Chapter 15 (starting on page 355) provides a valuable Medicare Part D data dump, including information on program design, enrollment trends, benefit design, costs, and prices. Below, I pluck out the surprising news about Medicare Part D prices. Key highlights:
- From 2006 to 2010, Medicare Part D drug prices grew by only 0.5% per year. (Since rebates are excluded from the computations, the data probably overstate price increases.)
- To increase generic substitution, Part D plans used very aggressive benefit designs, which contributed to the slow price rise.
- Drugs in Part D’s six protected classes weren’t very protected from generic substitution.
A BRIEF BACKGROUND
To help you understand the chart below, page 355 of MedPac’s report provides the following background Medicare Part D drug coverage:
- For most drug classes, CMS requires plan formularies to cover at least two drugs in every therapeutic class and key drug type that are not therapeutic substitutes unless only one drug is approved for that class. This policy is intended to protect beneficiaries who need a drug that is the only one available to treat a certain condition and allows competition in classes with multiple products.
- For six drug classes, CMS requires Part D plans to cover “all or substantially all” drugs in the class. Those classes are antineoplastics, antidepressants, antipsychotics, antiretrovirals, anticonvulsants, and immunosuppressants used by transplant patients. Although plans can charge higher cost sharing for drugs in these classes—for example, by placing them on tiers for nonpreferred brands—plans may have limited ability to influence utilization of these classes of drugs. (Below, these six drug classes are referred to as “protected-class drugs.”)
MedPac looked at Part D drug prices, as measured by reimbursement paid to pharmacies. The data exclude manufacturer rebates to the plans, so you should view the figures below as an upper bound on price increases. I suspect the actual figures are much lower. (For beneficiaries, rebates reduce premiums, rather than net drug prices paid to pharmacies.)
The chart below shows volume-weighted price indexes based on retail pharmacy payments. These payments include copayments (paid by beneficiaries) and ingredient costs and dispensing fees (paid by Part D plans).
As you can see, the annual growth rate of non-generic drug prices (labeled “All drugs and biologics”) was 5.3%. Prices of specialty drugs in Medicare Part D (not shown on the chart) grew by 9.4% per year.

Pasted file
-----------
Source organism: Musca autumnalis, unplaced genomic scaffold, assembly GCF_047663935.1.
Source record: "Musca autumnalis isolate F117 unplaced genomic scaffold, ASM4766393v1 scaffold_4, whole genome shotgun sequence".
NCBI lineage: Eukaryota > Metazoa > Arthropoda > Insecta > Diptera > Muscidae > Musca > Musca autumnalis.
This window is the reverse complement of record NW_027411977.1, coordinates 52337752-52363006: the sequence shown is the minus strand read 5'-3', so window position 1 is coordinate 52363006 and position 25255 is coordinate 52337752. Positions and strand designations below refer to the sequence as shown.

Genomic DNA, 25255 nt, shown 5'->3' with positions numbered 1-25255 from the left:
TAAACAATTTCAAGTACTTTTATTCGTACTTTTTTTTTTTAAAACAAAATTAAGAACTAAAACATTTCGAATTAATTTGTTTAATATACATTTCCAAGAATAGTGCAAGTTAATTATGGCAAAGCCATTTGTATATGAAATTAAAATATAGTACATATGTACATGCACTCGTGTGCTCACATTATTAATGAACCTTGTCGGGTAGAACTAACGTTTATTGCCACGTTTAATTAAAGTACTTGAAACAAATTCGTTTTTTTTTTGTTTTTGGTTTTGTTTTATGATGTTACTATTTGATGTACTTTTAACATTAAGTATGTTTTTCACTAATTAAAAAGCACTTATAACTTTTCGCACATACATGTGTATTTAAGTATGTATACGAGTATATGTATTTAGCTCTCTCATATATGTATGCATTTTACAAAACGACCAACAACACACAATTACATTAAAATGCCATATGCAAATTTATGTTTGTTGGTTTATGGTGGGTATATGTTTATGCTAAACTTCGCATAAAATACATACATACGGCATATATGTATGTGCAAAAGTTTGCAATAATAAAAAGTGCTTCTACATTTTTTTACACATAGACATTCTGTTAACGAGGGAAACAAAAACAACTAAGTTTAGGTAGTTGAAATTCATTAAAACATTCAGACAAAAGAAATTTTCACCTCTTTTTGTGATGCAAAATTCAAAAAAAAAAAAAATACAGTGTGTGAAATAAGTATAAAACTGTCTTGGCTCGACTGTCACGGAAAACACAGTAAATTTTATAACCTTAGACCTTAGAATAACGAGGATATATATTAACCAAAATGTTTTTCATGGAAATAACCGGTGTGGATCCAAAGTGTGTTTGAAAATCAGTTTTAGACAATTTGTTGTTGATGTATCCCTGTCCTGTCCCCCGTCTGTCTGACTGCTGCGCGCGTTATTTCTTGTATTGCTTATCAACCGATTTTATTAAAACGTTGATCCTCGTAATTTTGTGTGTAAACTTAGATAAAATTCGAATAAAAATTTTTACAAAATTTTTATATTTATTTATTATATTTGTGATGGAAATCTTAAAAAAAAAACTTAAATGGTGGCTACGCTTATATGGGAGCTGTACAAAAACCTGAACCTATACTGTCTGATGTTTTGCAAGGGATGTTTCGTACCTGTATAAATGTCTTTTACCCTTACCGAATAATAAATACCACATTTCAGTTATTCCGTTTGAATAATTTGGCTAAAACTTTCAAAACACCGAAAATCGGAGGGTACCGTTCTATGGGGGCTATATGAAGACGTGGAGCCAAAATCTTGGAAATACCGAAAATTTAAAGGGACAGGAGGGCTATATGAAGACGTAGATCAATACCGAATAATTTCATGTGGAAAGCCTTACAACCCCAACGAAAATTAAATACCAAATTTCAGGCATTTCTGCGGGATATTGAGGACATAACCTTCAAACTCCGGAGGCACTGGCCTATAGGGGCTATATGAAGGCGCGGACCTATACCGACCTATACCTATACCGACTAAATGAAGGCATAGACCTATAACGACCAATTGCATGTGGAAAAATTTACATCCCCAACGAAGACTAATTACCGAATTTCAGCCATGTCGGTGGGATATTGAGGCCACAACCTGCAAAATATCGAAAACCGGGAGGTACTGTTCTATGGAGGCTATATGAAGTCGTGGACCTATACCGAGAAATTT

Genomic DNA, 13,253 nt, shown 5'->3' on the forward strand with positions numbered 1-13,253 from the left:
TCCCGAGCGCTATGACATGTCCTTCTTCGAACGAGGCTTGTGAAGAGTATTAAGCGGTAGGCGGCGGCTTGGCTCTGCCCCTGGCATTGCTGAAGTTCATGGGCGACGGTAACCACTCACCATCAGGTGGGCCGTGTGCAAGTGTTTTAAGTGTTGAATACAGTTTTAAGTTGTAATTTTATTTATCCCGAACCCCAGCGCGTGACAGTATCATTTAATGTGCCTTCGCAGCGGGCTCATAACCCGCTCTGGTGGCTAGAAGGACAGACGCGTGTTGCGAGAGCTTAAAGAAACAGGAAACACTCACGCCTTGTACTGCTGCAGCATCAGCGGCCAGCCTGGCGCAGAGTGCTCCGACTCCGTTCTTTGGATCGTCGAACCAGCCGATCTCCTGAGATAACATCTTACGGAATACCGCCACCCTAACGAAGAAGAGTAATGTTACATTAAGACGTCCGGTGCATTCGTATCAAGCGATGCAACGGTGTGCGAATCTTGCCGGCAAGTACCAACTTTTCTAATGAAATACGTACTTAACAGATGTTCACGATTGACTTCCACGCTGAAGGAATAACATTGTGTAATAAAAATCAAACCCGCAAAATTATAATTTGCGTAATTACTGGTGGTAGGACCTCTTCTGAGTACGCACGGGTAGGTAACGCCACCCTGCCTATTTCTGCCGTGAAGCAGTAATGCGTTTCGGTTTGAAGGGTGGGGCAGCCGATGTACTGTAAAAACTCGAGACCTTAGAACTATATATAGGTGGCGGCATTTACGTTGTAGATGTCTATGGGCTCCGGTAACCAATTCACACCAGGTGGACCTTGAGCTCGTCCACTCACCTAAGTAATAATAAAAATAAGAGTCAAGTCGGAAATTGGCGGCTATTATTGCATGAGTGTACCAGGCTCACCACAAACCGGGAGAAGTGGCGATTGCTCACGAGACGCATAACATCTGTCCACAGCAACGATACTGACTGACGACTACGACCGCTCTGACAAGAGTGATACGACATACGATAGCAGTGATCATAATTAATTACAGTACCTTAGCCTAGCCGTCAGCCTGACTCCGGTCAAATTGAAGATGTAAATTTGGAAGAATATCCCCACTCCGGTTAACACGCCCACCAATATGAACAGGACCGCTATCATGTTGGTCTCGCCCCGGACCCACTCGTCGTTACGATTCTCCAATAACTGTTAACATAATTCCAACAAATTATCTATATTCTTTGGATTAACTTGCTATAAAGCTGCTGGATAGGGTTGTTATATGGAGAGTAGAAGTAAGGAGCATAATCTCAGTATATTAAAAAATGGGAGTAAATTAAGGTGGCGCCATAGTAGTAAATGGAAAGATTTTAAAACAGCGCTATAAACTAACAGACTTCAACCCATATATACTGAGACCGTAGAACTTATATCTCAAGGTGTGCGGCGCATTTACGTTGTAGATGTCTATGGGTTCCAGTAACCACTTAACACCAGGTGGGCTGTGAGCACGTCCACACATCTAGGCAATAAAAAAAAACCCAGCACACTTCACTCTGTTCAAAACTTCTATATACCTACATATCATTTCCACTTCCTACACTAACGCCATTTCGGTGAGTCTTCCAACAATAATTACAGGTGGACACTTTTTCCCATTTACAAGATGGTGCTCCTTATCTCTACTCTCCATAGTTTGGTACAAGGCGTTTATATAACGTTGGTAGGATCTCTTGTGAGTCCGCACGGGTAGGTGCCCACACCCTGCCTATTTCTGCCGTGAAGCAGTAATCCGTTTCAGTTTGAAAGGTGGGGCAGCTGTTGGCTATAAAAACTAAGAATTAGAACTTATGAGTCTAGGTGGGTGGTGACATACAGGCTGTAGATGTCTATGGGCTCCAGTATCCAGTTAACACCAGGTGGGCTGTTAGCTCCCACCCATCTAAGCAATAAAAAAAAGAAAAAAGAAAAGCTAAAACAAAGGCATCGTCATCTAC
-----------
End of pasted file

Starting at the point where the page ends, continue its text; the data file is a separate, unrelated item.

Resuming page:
Thanks to generic substitution, prices grew by only 2% IN TOTAL from 2006 to 2010. That’s an average annual growth rate of 0.5%.
Once generic substitution was taken into account, the price index for protected class drug prices declined by 2%, i.e., an average rate of -0.5% per year. As CMS notes: “[D]espite the drugs’ protected status, plan sponsors appeared to have had success at moving enrollees toward generics for these drugs when generic substitutes were available.”
Benefit plan design explains the high generic substitution rates. Part D plans encourage generic substitution by requiring the patient to pay progressively higher copayments or coinsurance for brand-name and specialty drugs on higher tiers. Here’s a look at cost-sharing in 2012’s seven largest plans:
The coverage gap (donut hole) also encourages seniors to keep their total drug costs below the initial coverage limit, which is $2,970 in 2013.
REALITY VS. FANTASY
These results contrast sharply with the computational hackery published by the AARP and the University of Minnesota. For background, see AARP Distorts Drug Price Data (Again).
The 2012 AARP/University of Minnesota study claimed that “retail prices for the 469 prescription drug products that have been on the market since the end of 2004 have increased by 25.6 percent from 2005 through 2009.” (source)
In other words, the AARP/University of Minnesota computations were 13 TIMES HIGHER than the official figures from MedPAC. Believe it or not, the 2012 report was an improvement from a previous AARP estimate that was 21 TIMES HIGHER than reality. This discrepancy can’t be explained by the one-year difference in measurement periods.
The AARP/U of MN have been pretty quiet after withering criticism about its slipshod methodology. I’m curious to see how their next report will willfully ignore the wonkery buried deep within the new MedPAC report.